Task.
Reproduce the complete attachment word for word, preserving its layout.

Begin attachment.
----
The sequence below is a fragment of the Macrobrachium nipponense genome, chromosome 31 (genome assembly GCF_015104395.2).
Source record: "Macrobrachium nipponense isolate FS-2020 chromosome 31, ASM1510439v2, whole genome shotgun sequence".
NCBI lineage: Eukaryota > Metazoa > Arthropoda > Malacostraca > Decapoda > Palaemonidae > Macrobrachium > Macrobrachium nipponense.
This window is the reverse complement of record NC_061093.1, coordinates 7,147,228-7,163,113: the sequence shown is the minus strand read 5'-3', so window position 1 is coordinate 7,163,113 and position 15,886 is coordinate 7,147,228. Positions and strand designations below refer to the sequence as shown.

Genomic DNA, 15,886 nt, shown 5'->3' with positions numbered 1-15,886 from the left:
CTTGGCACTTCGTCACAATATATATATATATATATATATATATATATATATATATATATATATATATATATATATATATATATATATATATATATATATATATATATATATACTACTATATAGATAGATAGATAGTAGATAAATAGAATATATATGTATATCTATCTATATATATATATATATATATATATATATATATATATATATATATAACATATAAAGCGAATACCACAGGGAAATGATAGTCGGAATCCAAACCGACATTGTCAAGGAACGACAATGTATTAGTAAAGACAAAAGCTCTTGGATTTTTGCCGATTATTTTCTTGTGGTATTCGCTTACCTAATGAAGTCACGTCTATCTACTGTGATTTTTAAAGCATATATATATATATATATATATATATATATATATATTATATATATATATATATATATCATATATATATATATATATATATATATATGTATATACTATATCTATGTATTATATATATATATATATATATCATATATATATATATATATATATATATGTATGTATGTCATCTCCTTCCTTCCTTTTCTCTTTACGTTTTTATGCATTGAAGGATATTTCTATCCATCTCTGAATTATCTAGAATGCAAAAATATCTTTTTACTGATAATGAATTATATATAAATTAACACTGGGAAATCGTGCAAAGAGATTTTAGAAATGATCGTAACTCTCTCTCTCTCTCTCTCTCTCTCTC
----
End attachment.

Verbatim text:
The sequence below is a fragment of the Macrobrachium nipponense genome, chromosome 31 (genome assembly GCF_015104395.2).
Source record: "Macrobrachium nipponense isolate FS-2020 chromosome 31, ASM1510439v2, whole genome shotgun sequence".
NCBI lineage: Eukaryota > Metazoa > Arthropoda > Malacostraca > Decapoda > Palaemonidae > Macrobrachium > Macrobrachium nipponense.
This window is the reverse complement of record NC_061093.1, coordinates 7,147,228-7,163,113: the sequence shown is the minus strand read 5'-3', so window position 1 is coordinate 7,163,113 and position 15,886 is coordinate 7,147,228. Positions and strand designations below refer to the sequence as shown.

Genomic DNA, 15,886 nt, shown 5'->3' with positions numbered 1-15,886 from the left:
CTTGGCACTTCGTCACAATATATATATATATATATATATATATATATATATATATATATATATATATATATATATATATATATATATATATATATATATATATATATATATACTACTATATAGATAGATAGATAGTAGATAAATAGAATATATATGTATATCTATCTATATATATATATATATATATATATATATATATATATATATATATAACATATAAAGCGAATACCACAGGGAAATGATAGTCGGAATCCAAACCGACATTGTCAAGGAACGACAATGTATTAGTAAAGACAAAAGCTCTTGGATTTTTGCCGATTATTTTCTTGTGGTATTCGCTTACCTAATGAAGTCACGTCTATCTACTGTGATTTTTAAAGCATATATATATATATATATATATATATATATATATATTATATATATATATATATATATCATATATATATATATATATATATATATATGTATATACTATATCTATGTATTATATATATATATATATATATCATATATATATATATATATATATATATGTATGTATGTCATCTCCTTCCTTCCTTTTCTCTTTACGTTTTTATGCATTGAAGGATATTTCTATCCATCTCTGAATTATCTAGAATGCAAAAATATCTTTTTACTGATAATGAATTATATATAAATTAACACTGGGAAATCGTGCAAAGAGATTTTAGAAATGATCGTAACTCTCTCTCTCTCTCTCTCTCTCTCTC